By Ken Yale, Senior Advisor, Health Strategy, Technology and Innovation, Department of Defense, (former CEO, TRICARE Health Plan)

April 2024 – It was a sunny California morning, returning home from dropping the kids off at school, when I got the call, “your security background check cleared, and drug test results are in, you’re good to go.” It was just a formality in the process required by the Department of Defense, allowing me to lend my decade of experience developing and launching healthcare innovations in Silicon Valley to modernize the TRICARE Health Plan. TRICARE, the program serving 9.6 million active-duty military personnel, retirees, and their families, had not seen major changes for over a decade and we estimated my work would take 3 to 6 months. That call was Friday morning, March 13th in 2020 and by the next Monday everything would change.

The month of March 2020 will forever be etched in our minds, not only as the beginning of the pandemic that took so many lives, but also the start of new ways to view, structure, and interact with the healthcare system. As much as things changed, however, some stayed the same and even got worse, for example: the continued increases in health costs, staffing shortages and problems with access to care, delays in preventative care and a huge rebound in chronic illness, and concerns about the quality of services. The pandemic amplified the gaps and shortcomings of our healthcare system, and in many ways changed our thinking about healthcare delivery and finance.

March 2020 was also the beginning of the next chapter in my career, transforming one of the largest government healthcare programs during a pandemic. Instead of the advertised 3 to 6 months, it went on for three years and would expand to include modernizing the entire military hospital and clinic systems and reorganizing the Defense Health Agency (DHA). By the end of the second year the pandemic was over. We not only transformed the TRICARE Health Plan by instilling a wide range of commercial healthcare innovations, we also overhauled the Strategic Plan as the pandemic fundamentally changed health care delivery.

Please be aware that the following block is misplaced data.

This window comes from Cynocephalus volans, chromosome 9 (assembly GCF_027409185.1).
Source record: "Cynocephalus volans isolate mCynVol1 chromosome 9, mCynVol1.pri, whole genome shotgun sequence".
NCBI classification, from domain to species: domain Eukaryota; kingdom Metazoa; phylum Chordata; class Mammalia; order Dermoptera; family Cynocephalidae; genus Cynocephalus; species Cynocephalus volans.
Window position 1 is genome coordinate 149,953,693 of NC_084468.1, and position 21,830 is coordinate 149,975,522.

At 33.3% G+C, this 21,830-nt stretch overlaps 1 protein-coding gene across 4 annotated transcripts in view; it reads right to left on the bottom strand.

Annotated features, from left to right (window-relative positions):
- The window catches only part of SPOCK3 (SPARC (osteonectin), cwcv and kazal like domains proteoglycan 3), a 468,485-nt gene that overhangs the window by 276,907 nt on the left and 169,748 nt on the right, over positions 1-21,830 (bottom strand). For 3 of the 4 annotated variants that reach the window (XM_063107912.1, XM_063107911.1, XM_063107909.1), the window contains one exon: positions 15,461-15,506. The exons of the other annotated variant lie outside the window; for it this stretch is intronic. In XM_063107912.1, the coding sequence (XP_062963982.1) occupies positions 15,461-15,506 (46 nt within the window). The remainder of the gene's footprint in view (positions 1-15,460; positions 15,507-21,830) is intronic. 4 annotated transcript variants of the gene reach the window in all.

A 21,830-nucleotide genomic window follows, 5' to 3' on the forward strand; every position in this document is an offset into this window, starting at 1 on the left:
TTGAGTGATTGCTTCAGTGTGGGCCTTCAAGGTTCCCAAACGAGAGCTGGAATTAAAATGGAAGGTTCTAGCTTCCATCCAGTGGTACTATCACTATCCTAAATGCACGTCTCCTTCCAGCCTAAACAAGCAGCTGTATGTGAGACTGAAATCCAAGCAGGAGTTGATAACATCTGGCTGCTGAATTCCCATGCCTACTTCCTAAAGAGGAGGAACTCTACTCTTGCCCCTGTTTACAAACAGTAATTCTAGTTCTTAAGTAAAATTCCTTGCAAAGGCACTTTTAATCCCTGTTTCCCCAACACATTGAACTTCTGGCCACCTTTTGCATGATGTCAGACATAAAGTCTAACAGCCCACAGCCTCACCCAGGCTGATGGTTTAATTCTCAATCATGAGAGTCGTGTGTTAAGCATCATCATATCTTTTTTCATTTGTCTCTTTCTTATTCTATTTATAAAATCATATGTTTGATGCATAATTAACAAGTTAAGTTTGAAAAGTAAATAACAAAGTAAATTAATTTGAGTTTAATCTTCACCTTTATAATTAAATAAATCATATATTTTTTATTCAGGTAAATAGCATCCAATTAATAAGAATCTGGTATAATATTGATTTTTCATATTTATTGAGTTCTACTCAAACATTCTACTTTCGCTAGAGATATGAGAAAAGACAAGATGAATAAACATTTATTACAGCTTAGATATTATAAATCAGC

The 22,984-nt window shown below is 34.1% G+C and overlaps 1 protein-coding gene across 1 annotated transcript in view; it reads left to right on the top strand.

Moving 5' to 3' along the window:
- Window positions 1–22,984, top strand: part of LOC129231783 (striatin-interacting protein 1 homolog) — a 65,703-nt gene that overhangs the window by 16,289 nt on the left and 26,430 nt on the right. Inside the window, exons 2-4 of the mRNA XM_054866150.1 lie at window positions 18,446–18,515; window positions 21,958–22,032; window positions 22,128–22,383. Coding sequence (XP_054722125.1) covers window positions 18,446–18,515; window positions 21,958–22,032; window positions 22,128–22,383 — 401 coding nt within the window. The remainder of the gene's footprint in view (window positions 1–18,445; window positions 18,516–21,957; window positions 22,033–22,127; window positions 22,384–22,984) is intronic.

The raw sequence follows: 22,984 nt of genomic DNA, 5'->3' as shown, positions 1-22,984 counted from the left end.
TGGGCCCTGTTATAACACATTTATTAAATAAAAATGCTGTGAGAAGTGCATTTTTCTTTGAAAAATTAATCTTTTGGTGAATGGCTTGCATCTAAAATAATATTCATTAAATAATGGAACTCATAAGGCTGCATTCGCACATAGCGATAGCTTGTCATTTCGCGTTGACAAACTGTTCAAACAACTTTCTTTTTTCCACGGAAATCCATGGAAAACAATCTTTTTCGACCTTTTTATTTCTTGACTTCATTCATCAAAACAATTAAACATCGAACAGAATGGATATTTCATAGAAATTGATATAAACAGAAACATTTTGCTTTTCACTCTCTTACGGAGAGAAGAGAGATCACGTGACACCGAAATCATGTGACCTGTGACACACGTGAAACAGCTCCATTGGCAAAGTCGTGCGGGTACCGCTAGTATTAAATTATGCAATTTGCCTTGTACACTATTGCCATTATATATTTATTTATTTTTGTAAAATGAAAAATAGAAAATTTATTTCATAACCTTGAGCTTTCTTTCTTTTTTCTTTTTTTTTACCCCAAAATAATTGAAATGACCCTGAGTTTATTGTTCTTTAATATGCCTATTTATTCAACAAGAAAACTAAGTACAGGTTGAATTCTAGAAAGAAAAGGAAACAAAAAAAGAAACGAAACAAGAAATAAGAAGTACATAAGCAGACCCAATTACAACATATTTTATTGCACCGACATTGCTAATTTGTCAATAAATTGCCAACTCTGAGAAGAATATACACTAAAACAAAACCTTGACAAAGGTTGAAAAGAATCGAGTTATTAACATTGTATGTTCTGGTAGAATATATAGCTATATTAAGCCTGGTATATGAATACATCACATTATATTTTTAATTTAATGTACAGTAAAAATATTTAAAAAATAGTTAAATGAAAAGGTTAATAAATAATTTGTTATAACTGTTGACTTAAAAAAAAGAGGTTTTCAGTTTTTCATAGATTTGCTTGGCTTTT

Today we’re pivoting to stabilize the entire Military Health System – more than 50 hospitals and health systems and hundreds of clinics. The largest, including Walter Reed National Military Medical Center, Joint Base San Antonio (Wilford Hall Air Force and Brooke Army Medical Centers) and Balboa Naval Medical Center, are resource intensive tertiary care health systems with major roles in Military Medicine. Many of the other hospitals and clinics are like community or rural hospitals that struggle to operate in a resource constrained environment – reflecting the current US healthcare ecosystem, with staffing shortages, increases in operating costs, and hospitals going out of business. To modernize this entire system would require new thinking and entirely new ways of doing business.

To begin, in 2023 we overhauled our DHA Strategic Plan. The new plan’s central themes are to optimize healthcare delivery in this new paradigm, leverage technology to improve patient and physician experiences, and create an integrated delivery system. To execute on the new strategy we stood up an Innovation Accelerator (see Accelerate! By John P. Kotter ; also What Sets Successful Startup Accelerators Apart.

Next we performed an assessment (“as is”) and envisioned our goals and objectives (“to be”). We found what most hospitals in the United States have come to acknowledge: legacy business and administrative processes from the previous century and clinical protocols and processes designed to maximize payment by procedure and volume, all working for an electronic medical record system (required under government “meaningful use” requirements) rather than having the technology work for clinicians and patients.